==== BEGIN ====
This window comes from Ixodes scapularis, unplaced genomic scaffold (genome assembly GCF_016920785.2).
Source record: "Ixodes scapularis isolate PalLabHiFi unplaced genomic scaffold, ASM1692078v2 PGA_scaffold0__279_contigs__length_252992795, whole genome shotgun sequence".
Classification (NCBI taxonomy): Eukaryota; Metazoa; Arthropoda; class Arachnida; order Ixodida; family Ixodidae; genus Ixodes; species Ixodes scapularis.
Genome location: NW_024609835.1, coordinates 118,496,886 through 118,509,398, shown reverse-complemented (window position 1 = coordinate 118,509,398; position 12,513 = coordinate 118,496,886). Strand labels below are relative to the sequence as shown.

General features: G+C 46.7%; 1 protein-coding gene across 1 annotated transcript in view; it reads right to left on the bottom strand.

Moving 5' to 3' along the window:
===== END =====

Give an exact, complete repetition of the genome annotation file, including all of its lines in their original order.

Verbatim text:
This window comes from Ixodes scapularis, unplaced genomic scaffold (genome assembly GCF_016920785.2).
Source record: "Ixodes scapularis isolate PalLabHiFi unplaced genomic scaffold, ASM1692078v2 PGA_scaffold0__279_contigs__length_252992795, whole genome shotgun sequence".
Classification (NCBI taxonomy): Eukaryota; Metazoa; Arthropoda; class Arachnida; order Ixodida; family Ixodidae; genus Ixodes; species Ixodes scapularis.
Genome location: NW_024609835.1, coordinates 118,496,886 through 118,509,398, shown reverse-complemented (window position 1 = coordinate 118,509,398; position 12,513 = coordinate 118,496,886). Strand labels below are relative to the sequence as shown.

General features: G+C 46.7%; 1 protein-coding gene across 1 annotated transcript in view; it reads right to left on the bottom strand.

Moving 5' to 3' along the window: